It’s become hard to count the number of Black actors that have revealed via social media or otherwise the heartbreaking experiences they’ve had on set with hairstylists that have little to no knowledge of how to style Black hair.
Just last month, High School Musical star Monique Coleman revealed in an interview with Insider that her character, Taylor McKessie, frequently wore headbands in the franchise — not by choice, but because the lead stylists hired to do the job didn’t know how to do her hair. “The truth is, is that they had done my hair, and they had done it very poorly in the front,” Coleman said.
Much like Tati Gabrielle’s recent reveal that she styles her own icy blond fingerwaves as Prudence on Netflix’s Chilling Adventures of Sabrina, Coleman’s admission sparked a much larger conversation about a problematic reality in Hollywood. Both stories mimic those of dozens of Black actors who have detailed the horrific experiences they’ve had with inexperienced hairstylists in Hollywood. Community‘s Yvette Nicole Brown revealed in a viral tweet back in 2019 that she often shows up on set with her hair already done to avoid “[looking] crazy on screen,” while Gabourey Sidibe responded to the aforementioned tweet saying that she sometimes requests directors allow her characters to wear protective styles if they don’t work experienced Black hairstylists into their budgets.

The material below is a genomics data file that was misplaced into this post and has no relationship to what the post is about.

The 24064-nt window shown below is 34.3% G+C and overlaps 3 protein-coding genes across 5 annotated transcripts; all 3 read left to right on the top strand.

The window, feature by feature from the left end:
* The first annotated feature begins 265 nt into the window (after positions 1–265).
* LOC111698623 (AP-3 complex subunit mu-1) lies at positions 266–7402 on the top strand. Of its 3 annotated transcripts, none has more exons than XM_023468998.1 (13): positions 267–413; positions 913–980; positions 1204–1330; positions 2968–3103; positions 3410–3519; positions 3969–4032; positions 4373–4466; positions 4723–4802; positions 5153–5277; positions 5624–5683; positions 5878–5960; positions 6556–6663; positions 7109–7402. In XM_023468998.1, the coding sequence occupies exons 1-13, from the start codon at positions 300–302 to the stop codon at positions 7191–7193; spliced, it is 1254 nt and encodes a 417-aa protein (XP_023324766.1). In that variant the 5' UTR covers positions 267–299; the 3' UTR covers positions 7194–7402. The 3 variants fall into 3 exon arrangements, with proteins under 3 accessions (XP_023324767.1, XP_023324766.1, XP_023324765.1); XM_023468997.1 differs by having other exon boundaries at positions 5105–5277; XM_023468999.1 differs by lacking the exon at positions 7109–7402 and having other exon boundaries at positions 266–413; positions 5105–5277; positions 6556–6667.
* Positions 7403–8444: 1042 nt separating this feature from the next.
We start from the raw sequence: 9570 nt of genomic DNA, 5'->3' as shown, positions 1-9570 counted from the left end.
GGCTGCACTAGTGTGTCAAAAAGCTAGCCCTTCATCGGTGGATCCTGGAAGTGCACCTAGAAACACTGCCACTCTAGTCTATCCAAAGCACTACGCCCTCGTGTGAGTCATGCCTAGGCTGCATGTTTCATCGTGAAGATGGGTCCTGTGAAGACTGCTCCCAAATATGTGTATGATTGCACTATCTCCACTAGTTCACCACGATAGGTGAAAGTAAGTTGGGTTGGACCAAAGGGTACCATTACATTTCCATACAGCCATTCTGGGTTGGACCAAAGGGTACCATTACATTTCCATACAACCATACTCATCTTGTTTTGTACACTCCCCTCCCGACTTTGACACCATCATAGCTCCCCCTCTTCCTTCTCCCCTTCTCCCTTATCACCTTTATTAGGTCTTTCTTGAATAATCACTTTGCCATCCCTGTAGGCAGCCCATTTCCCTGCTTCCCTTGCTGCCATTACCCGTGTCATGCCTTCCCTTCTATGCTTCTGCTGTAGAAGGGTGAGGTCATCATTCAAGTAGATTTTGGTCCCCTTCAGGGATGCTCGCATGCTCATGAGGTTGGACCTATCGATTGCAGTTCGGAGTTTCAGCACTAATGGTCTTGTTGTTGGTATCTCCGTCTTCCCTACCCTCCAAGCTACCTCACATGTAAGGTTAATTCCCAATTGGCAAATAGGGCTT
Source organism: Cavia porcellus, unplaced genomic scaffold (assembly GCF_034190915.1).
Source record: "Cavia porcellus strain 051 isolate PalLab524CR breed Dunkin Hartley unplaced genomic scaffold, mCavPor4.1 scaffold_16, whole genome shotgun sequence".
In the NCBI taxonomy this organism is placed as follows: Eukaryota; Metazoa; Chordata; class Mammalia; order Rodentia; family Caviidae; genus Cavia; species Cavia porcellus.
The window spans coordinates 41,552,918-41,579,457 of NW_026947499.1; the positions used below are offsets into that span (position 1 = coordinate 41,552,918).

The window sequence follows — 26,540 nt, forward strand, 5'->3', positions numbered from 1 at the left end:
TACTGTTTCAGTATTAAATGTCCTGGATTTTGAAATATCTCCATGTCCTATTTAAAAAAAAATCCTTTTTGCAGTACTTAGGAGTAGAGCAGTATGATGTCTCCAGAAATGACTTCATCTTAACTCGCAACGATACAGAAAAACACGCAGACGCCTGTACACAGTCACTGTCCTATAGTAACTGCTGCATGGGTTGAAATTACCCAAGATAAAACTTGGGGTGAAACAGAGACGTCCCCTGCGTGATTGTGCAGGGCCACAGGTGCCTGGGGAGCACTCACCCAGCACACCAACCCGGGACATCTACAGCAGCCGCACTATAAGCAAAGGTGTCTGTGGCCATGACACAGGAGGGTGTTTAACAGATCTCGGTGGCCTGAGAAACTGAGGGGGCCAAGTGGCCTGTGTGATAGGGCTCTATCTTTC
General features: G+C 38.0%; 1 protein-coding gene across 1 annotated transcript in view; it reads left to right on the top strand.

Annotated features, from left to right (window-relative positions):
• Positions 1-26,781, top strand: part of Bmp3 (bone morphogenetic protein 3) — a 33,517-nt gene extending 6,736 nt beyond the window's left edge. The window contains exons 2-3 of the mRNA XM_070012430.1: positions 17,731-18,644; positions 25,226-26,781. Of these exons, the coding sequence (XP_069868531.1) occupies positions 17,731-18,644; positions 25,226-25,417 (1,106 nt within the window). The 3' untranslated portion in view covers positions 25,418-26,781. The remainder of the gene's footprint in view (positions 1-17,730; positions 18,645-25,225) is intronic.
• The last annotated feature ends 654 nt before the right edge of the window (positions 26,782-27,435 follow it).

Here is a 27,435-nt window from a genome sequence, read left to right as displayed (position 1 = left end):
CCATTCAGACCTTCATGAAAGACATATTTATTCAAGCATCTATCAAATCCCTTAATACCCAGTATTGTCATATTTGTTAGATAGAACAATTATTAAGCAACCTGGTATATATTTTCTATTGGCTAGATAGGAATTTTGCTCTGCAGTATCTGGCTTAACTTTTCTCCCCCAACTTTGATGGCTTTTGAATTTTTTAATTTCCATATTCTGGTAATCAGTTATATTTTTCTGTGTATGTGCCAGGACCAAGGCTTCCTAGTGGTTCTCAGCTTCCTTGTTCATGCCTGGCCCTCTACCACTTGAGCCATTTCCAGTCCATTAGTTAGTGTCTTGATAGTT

As the push for on-screen diversity grows, the overall lack of representation of Black beauty professionals in the industry remains. In 2018, for example, Netflix released Nappily Ever After, a hair-centric film that sees a woman, played by Sanaa Lathan, shaving off her hair after a breakup as a lesson to accepting her natural beauty. The film’s mission was to explore the complicated relationship that many Black women have with their hair, but as celebrity hairstylist Larry Sims pointed out to POPSUGAR, the film’s hair department head was a white woman with little experience working with Black hair.
“It’s a tricky thing,” he said. “For her to be a department head on a Black film is a little disheartening.”
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